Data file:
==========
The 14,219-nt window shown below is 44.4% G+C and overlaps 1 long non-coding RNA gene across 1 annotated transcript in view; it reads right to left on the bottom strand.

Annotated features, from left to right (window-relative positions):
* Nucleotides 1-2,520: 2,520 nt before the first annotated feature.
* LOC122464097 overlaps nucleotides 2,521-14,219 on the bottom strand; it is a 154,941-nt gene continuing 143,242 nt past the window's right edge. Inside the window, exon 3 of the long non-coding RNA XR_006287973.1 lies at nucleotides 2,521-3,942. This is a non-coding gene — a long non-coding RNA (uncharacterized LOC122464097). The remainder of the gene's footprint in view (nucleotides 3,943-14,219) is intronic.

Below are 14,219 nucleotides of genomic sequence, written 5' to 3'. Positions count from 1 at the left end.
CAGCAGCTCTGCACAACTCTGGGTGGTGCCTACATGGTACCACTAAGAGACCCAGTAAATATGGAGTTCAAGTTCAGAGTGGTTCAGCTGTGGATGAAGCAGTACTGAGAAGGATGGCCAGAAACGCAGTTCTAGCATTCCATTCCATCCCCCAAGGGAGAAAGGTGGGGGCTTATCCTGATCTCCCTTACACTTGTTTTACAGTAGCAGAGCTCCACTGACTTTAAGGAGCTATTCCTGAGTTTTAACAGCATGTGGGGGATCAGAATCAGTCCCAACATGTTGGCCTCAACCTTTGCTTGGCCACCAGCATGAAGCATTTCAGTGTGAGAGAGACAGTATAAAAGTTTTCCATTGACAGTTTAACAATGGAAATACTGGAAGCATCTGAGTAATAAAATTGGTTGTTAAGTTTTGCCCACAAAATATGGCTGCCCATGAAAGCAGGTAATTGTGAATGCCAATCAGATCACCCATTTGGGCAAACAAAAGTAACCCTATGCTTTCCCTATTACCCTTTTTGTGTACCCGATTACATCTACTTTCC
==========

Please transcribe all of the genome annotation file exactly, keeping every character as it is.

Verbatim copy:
The 14,219-nt window shown below is 44.4% G+C and overlaps 1 long non-coding RNA gene across 1 annotated transcript in view; it reads right to left on the bottom strand.

Annotated features, from left to right (window-relative positions):
* Nucleotides 1-2,520: 2,520 nt before the first annotated feature.
* LOC122464097 overlaps nucleotides 2,521-14,219 on the bottom strand; it is a 154,941-nt gene continuing 143,242 nt past the window's right edge. Inside the window, exon 3 of the long non-coding RNA XR_006287973.1 lies at nucleotides 2,521-3,942. This is a non-coding gene — a long non-coding RNA (uncharacterized LOC122464097). The remainder of the gene's footprint in view (nucleotides 3,943-14,219) is intronic.

Below are 14,219 nucleotides of genomic sequence, written 5' to 3'. Positions count from 1 at the left end.
CAGCAGCTCTGCACAACTCTGGGTGGTGCCTACATGGTACCACTAAGAGACCCAGTAAATATGGAGTTCAAGTTCAGAGTGGTTCAGCTGTGGATGAAGCAGTACTGAGAAGGATGGCCAGAAACGCAGTTCTAGCATTCCATTCCATCCCCCAAGGGAGAAAGGTGGGGGCTTATCCTGATCTCCCTTACACTTGTTTTACAGTAGCAGAGCTCCACTGACTTTAAGGAGCTATTCCTGAGTTTTAACAGCATGTGGGGGATCAGAATCAGTCCCAACATGTTGGCCTCAACCTTTGCTTGGCCACCAGCATGAAGCATTTCAGTGTGAGAGAGACAGTATAAAAGTTTTCCATTGACAGTTTAACAATGGAAATACTGGAAGCATCTGAGTAATAAAATTGGTTGTTAAGTTTTGCCCACAAAATATGGCTGCCCATGAAAGCAGGTAATTGTGAATGCCAATCAGATCACCCATTTGGGCAAACAAAAGTAACCCTATGCTTTCCCTATTACCCTTTTTGTGTACCCGATTACATCTACTTTCC